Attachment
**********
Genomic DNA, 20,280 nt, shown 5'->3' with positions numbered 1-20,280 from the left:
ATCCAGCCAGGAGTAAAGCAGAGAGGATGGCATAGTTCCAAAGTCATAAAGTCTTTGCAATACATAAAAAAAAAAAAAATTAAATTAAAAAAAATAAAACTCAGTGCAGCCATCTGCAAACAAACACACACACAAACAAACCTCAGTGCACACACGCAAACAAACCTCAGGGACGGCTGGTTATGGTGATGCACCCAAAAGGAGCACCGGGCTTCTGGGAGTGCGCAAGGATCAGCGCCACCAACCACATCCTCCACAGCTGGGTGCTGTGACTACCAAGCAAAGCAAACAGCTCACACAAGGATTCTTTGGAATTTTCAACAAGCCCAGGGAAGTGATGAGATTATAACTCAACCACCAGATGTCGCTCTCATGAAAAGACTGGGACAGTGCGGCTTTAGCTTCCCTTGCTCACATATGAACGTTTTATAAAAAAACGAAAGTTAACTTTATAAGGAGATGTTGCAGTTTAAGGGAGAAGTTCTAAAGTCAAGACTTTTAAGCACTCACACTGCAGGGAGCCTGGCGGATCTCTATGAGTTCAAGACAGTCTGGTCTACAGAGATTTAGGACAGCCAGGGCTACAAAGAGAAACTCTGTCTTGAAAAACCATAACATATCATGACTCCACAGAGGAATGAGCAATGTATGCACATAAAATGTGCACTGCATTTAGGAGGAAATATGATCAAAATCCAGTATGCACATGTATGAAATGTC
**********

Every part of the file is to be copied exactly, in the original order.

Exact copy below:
Genomic DNA, 20,280 nt, shown 5'->3' with positions numbered 1-20,280 from the left:
ATCCAGCCAGGAGTAAAGCAGAGAGGATGGCATAGTTCCAAAGTCATAAAGTCTTTGCAATACATAAAAAAAAAAAAAATTAAATTAAAAAAAATAAAACTCAGTGCAGCCATCTGCAAACAAACACACACACAAACAAACCTCAGTGCACACACGCAAACAAACCTCAGGGACGGCTGGTTATGGTGATGCACCCAAAAGGAGCACCGGGCTTCTGGGAGTGCGCAAGGATCAGCGCCACCAACCACATCCTCCACAGCTGGGTGCTGTGACTACCAAGCAAAGCAAACAGCTCACACAAGGATTCTTTGGAATTTTCAACAAGCCCAGGGAAGTGATGAGATTATAACTCAACCACCAGATGTCGCTCTCATGAAAAGACTGGGACAGTGCGGCTTTAGCTTCCCTTGCTCACATATGAACGTTTTATAAAAAAACGAAAGTTAACTTTATAAGGAGATGTTGCAGTTTAAGGGAGAAGTTCTAAAGTCAAGACTTTTAAGCACTCACACTGCAGGGAGCCTGGCGGATCTCTATGAGTTCAAGACAGTCTGGTCTACAGAGATTTAGGACAGCCAGGGCTACAAAGAGAAACTCTGTCTTGAAAAACCATAACATATCATGACTCCACAGAGGAATGAGCAATGTATGCACATAAAATGTGCACTGCATTTAGGAGGAAATATGATCAAAATCCAGTATGCACATGTATGAAATGTC